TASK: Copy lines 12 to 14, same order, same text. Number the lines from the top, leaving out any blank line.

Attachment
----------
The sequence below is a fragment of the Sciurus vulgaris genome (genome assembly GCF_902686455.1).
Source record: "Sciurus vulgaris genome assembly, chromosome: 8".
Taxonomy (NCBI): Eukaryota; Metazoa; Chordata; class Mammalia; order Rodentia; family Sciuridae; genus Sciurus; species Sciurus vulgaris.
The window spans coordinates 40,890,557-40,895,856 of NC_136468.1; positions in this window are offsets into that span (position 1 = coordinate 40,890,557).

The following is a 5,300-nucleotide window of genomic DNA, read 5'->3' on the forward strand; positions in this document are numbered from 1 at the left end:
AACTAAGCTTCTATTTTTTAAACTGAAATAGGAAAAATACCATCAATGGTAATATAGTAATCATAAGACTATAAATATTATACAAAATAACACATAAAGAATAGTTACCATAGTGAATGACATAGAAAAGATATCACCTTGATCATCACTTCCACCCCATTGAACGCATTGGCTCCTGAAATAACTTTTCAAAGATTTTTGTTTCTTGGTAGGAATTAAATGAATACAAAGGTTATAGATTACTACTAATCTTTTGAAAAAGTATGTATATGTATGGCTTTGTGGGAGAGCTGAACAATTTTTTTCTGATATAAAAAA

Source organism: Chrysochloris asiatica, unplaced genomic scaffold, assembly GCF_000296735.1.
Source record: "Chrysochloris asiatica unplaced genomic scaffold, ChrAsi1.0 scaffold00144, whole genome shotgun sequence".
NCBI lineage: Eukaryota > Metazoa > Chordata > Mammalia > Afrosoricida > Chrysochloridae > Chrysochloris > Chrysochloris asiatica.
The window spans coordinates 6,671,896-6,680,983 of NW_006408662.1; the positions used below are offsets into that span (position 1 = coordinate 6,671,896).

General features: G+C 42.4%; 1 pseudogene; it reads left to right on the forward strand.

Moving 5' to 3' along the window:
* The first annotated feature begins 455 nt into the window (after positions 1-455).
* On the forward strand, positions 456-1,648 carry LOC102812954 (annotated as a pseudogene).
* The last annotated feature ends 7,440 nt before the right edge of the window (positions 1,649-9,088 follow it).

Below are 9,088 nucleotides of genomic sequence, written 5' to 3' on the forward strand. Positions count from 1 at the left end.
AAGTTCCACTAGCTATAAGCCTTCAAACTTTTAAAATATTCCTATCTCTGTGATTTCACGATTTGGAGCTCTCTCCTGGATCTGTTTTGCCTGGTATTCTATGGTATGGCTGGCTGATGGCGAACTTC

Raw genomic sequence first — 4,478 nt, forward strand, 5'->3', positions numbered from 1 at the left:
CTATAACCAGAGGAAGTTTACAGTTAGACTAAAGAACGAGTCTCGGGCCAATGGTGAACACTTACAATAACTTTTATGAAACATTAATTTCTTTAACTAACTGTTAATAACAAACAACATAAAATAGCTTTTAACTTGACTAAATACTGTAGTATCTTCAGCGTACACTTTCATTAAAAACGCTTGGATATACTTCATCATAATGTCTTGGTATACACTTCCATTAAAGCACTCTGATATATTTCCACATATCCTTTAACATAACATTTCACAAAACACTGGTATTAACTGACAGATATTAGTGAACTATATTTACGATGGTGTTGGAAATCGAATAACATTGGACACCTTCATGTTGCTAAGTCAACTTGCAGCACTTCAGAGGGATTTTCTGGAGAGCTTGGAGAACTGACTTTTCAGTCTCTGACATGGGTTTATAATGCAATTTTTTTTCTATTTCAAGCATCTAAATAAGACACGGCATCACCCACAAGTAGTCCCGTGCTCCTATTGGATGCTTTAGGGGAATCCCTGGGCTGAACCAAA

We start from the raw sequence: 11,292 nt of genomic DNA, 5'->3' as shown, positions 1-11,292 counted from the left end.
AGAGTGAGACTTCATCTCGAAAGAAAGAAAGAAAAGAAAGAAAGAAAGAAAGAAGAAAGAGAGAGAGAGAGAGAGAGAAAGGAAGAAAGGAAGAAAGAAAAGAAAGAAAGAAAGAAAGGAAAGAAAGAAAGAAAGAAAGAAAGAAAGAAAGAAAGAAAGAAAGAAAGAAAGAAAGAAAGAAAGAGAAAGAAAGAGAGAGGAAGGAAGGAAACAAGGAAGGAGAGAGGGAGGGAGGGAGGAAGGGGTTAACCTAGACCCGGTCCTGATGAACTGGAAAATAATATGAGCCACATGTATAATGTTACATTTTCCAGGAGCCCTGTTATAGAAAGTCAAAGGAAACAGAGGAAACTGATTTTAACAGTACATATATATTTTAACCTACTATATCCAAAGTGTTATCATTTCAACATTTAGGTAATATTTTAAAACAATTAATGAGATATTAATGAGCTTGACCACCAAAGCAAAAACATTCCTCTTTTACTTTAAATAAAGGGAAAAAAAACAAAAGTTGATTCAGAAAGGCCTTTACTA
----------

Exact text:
Moving 5' to 3' along the window:
* The first annotated feature begins 455 nt into the window (after positions 1-455).
* On the forward strand, positions 456-1,648 carry LOC102812954 (annotated as a pseudogene).